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Spiritual Enablers

The Spiritual Enabler

In recent years, the terms “co-dependent” and “enabler” have become quite popular in dealing with people who are in dysfunctional relationships. These ideas have infiltrated the church.

For instance, we may fail to obey the Lord when He tells us to step down from a place of ministry. After all, if we step down, who will fill our shoes? The church needs us! We are spiritually co-dependent when we think God cannot find someone else to fill that place of ministry.

I went through a situation where a lady kept seeking me for advice. I spent a great deal of time talking with her on several occasions. I gave her clear-cut, scriptural guidelines. Yet, she refused to make the necessary changes. By allowing her to monopolize my time, I was enabling her – enabling her to take time away from my family and my priorities, not to mention enabling her to drain me emotionally, physically, and mentally.

I have seen a situation in church where a lady lies continually. Several people refuse to confront her lying ways. Doing so enables her to continue in her sin, whereas, loving confrontation may lead her to repent for her sins.

I think women fall into this trap too often because we have such a hard time saying “no” when we are asked to do something. Keep in mind that when we refuse to say “no,” sometimes we hinder God’s plan for someone else. Perhaps what we just agreed to do was really a job God had planned for someone else. Yet, we just got in His way.

Is there someone who seems to be drawn to you like a magnet, constantly needing spiritual advice? Perhaps they discern you are a person of the Word, so they seek you instead of the Word because they are too lazy to seek God on their own. By letting them continue in their behavior, we become enablers. We may also be co-dependent; for we may love the way they make us feel when they seek our wisdom. Often, one feeds the other. We enable the behavior because it makes us feel good to be needed.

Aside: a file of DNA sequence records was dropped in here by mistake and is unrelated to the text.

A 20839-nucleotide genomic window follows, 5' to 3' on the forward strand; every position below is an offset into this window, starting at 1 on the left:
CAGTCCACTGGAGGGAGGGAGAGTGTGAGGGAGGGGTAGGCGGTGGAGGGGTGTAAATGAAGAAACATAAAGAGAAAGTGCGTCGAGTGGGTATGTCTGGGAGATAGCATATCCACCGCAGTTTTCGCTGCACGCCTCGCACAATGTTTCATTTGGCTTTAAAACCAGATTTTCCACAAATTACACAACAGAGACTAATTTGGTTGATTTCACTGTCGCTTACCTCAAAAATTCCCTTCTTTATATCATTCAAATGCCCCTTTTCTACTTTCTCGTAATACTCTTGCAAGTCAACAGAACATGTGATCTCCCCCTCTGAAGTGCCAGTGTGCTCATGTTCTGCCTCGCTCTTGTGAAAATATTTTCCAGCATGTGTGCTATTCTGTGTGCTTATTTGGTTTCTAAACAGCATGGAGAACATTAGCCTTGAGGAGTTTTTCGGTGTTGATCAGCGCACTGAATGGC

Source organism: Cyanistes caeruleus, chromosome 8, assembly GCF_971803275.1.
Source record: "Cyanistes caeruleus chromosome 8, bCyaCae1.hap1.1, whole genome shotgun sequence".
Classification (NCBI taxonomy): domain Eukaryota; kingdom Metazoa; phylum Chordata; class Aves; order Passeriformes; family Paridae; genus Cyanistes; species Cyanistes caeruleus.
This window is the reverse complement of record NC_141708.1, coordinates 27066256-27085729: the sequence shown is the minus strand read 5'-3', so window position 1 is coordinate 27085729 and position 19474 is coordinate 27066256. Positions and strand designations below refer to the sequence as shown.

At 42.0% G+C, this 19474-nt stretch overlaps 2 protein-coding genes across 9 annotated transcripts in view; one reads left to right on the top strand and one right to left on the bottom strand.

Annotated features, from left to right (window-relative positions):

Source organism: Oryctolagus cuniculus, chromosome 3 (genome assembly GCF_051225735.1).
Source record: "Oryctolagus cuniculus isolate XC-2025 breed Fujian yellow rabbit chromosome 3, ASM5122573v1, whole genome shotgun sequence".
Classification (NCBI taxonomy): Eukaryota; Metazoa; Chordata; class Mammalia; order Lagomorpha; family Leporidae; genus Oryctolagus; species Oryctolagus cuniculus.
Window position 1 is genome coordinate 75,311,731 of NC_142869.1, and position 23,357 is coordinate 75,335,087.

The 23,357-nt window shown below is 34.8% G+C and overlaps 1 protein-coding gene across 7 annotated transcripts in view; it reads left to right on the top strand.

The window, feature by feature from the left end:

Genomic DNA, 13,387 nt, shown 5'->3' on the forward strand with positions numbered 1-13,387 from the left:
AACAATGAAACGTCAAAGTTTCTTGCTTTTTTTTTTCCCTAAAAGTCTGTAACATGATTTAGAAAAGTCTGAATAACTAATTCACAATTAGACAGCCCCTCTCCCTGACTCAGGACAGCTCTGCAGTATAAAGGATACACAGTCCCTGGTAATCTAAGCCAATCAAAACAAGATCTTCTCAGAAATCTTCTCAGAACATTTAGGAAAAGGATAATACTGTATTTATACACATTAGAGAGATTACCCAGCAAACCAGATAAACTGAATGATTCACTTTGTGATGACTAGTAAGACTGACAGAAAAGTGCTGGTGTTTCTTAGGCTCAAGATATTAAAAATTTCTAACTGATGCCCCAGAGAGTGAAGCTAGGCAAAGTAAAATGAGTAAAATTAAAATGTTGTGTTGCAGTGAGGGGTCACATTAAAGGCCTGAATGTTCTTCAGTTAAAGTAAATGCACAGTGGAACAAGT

David asked the Lord to search his heart. I think it is wise to ask the Lord to also search our relationships. Perhaps we will discover that we have become spiritual enablers.

Have you fallen into the trap of being an enabler?

© 2007, Stacy R. Miller

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Spiritual Hyenas

Spiritual Hyenas

One behavior common in the animal kingdom is the arrival of hyenas trying to steal the prey from other animals. Rarely will you see a nature show portraying hyenas on the hunt for live prey. They let other animals do the hunting, the chasing, and the killing. They come along after the fact, in hopes of taking the food for which others have worked.

I have seen spiritual hyenas in the church. These hyenas are too lazy to “hunt” for spiritual meat, so they try to take it from others. Often times, they even demand that you spoon-feed it to them.

Spiritual hyenas are too apathetic to chase after God. They may show up at the altar and weep bitter tears, yet walk away unchanged because chasing after God is not something you do only on Sunday. A healthy spiritual diet requires that we pursue God on a daily basis. (Psalm 61:8; Proverbs 8:17)

Spiritual hyenas refuse to kill their fleshly desires. (Romans 8:13) They also refuse to fight spiritual battles. (Ephesians 6:10-18) They would rather prey on someone who is prayed up and ask them to fight the spiritual battle for them. Yet God says to put on the full armor of God so that you are able to stand against Satan’s schemes. (Ephesians 6:10) Notice that it does not tell us to find someone else to stand in our place against the devil.

When we allow spiritual hyenas into our life, the results are:

1. We are not giving to them from the overflow of God’s Spirit in us. Rather, they are stealing our spiritual food and we will quickly become spiritually depleted.
2. Not only do they steal spiritual food from us, they steal glory from God. If only they would seek the Lord for themselves, God would give them plenty of reasons to praise Him!